HOUSTON (Reuters) – Florida and four other states posted daily highs for COVID-19 cases on Saturday, highlighting the worsening of the spread of the coronavirus in parts of the southern and western United States, prompting some officials to reverse their plans to reopen.
The number of confirmed cases of the virus in the United States rose to more than 2.5 million on Saturday, according to a Reuters count. More than 125,000 Americans have died from COVID-19, the disease caused by the virus, the highest known death toll in the world.
Florida reported 9,585 new infections in the last 24 hours on Saturday morning, a record for a second day, while Arizona reported 3,591 new cases of COVID-19, which match its previous record on Tuesday.
Nevada revealed 1,099 cases, double its previous record, while South Carolina and Georgia reported 1,604 and 1,990 new infections, respectively, which also set new daily highs.
The increase in cases has been most pronounced in a handful of southern and western states that reopened earlier and more aggressively, serving as a warning to the potentially illusory nature of any perceived progress in virus control.
On Friday, when the United States recorded its largest daily increase in cases, Dr. Anthony Fauci, the country’s leading infectious disease expert, said the government’s current strategy to find and isolate infected people “was not working,” in partly due to significant asymptomatic spread. .
Worsening contagion in some parts of the United States has created a split-screen effect, with New York and its northeastern neighboring states, which were most affected initially, reporting declining cases and moving forward with reopening plans.
Kami Kim, director of the University of South Florida Division of Infectious Diseases and International Medicine, said her state’s leaders claimed victory too soon after the blockades were lifted in early May, while issuing conflicting messages. on facial covers by not wearing masks. .
“It was a complete denial of a large swath of politicians,” he said, predicting that the state may need to close again. “Unfortunately, our community still doesn’t take it very seriously. People don’t wear masks. ”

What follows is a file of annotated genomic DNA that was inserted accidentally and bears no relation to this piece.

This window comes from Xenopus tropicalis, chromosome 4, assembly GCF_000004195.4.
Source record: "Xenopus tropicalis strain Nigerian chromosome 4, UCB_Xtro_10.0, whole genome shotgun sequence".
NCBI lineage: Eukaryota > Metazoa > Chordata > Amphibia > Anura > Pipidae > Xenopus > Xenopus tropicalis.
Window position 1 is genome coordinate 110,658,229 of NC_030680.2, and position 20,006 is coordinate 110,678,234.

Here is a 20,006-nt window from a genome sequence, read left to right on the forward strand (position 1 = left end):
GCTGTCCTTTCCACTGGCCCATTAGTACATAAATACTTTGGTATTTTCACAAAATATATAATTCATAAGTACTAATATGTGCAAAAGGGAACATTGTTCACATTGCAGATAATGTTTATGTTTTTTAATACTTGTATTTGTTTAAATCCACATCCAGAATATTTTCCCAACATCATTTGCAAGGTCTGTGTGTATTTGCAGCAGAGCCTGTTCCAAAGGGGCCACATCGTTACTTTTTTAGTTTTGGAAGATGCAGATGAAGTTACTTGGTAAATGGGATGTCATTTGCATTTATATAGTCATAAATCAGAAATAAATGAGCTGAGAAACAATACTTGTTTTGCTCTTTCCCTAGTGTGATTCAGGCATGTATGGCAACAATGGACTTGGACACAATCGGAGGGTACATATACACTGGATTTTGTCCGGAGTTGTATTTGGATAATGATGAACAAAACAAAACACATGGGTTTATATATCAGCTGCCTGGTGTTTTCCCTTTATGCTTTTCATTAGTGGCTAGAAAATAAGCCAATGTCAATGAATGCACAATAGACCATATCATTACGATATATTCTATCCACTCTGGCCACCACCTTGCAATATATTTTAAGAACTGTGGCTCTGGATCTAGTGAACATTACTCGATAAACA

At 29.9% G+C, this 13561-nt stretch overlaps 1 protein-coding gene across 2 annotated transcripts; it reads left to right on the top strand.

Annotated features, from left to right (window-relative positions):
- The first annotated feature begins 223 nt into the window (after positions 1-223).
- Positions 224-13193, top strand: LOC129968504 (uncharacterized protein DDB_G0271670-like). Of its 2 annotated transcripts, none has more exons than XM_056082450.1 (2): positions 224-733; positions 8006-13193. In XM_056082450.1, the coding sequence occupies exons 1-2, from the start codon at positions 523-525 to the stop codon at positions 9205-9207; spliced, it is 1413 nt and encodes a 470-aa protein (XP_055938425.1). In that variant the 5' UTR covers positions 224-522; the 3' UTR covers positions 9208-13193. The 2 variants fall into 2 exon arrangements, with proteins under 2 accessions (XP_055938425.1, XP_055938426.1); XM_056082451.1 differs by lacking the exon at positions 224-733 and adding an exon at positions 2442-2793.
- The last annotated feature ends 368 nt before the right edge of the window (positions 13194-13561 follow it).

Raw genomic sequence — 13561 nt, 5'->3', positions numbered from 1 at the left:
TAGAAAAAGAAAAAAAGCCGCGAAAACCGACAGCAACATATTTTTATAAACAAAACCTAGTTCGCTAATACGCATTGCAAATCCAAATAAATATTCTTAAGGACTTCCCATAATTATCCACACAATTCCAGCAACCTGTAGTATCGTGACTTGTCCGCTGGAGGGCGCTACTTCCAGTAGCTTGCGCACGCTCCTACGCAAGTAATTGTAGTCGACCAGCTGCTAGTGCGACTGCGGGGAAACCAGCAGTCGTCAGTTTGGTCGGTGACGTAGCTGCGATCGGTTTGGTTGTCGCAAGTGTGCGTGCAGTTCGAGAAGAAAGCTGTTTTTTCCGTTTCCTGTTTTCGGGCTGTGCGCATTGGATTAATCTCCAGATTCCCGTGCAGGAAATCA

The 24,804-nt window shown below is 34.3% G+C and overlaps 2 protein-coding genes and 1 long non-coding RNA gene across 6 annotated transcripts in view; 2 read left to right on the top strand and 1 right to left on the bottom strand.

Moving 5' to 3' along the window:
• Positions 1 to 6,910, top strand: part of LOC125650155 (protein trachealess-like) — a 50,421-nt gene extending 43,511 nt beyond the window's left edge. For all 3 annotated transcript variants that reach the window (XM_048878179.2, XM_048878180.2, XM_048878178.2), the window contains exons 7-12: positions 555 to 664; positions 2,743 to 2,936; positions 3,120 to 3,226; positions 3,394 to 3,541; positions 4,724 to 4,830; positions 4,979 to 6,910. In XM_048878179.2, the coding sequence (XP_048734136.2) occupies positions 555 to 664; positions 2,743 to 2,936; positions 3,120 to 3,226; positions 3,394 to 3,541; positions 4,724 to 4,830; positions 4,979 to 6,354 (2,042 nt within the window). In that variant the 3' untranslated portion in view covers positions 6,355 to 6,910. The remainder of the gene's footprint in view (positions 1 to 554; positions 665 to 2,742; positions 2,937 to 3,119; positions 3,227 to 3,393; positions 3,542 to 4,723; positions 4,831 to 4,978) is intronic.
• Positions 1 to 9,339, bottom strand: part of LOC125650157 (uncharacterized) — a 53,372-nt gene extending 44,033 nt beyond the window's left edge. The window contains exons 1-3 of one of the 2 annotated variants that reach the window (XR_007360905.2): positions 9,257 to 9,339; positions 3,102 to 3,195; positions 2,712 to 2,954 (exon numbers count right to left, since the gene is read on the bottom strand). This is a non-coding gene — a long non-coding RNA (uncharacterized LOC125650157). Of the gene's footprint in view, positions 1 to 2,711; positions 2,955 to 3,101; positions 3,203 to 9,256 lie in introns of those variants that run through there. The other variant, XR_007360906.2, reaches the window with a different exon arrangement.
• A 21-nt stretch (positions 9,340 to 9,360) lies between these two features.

In a reversal of his first moves to relax the restrictions, Texas Governor Greg Abbott ordered bars to be closed across the state on Friday and demanded that restaurants limit seating indoors, acknowledging that, in retrospect, he had opened bars too soon.
Esmeralda Moya, mayor of Galena Park, Texas, a community of 10,000 people east of Houston, instituted a nightly curfew that began Saturday night at 10 pm (0300 GMT). Moya said he was acting after Harris County Judge Lina Hidalgo raised a health warning system for the county to its highest possible threat level on Friday, a sign that people should take refuge in their homes. .
Florida, another state that reopened its economy relatively quickly, told bar owners on Friday to stop serving alcohol on its premises.
However, despite the numbers of cases that skyrocketed, both Abbott and Florida Gov. Ron DeSantis have not bowed to pressure to issue state mandates to wear masks, opting to leave that decision to local municipalities. Both Abbott and DeSantis are Republicans, the same party as President Donald Trump.
Dr. Peter Hotez, dean of the National School of Tropical Medicine at Baylor College, Houston, said he fears that daily cases in the Houston area could triple to more than 4,000 in mid-July, becoming the main hotspot. worldwide by then.
“We need to implement more aggressive social distancing measures now,” said the renowned vaccine scientist.
In a briefing on Friday, DeSantis attributed the increase in infections to young people who interacted more in recent weeks, adding that they faced a lower risk of dying than older people. Lending support to that view, Florida reported an additional 24 deaths Saturday, peaking in April when the elderly accounted for a higher proportion of cases.
But DeSantis also recognized that these young people, even if they are not hospitalized, could transmit the virus to the elderly or people with conditions such as diabetes that make them susceptible to severe results with COVID-19.
Earlier this week, New York, New Jersey and Connecticut imposed a mandatory 14-day quarantine on travelers from states with high infection rates like Florida, where about 13 percent of those tested on Friday tested positive.
In a revelation intended to highlight that risk, New York Governor Andrew Cuomo released a press release on Saturday saying he had ordered health officials to investigate an outbreak related to a high school graduation ceremony in Chappaqua. , New York.
One of the ceremony attendees had recently traveled to Florida and subsequently tested positive, Cuomo said in the statement. Since then, four other people at the ceremony have also tested positive and isolated themselves, he said.
Report by Gary McWilliams in Houston; Brad Brooks in Lubbock, Texas; Nathan Layne in Wilton, Connecticut; and Sinead Carew in Maplewood, NJ; Editing by Daniel Wallis, Diane Craft, and Jonathan Oatis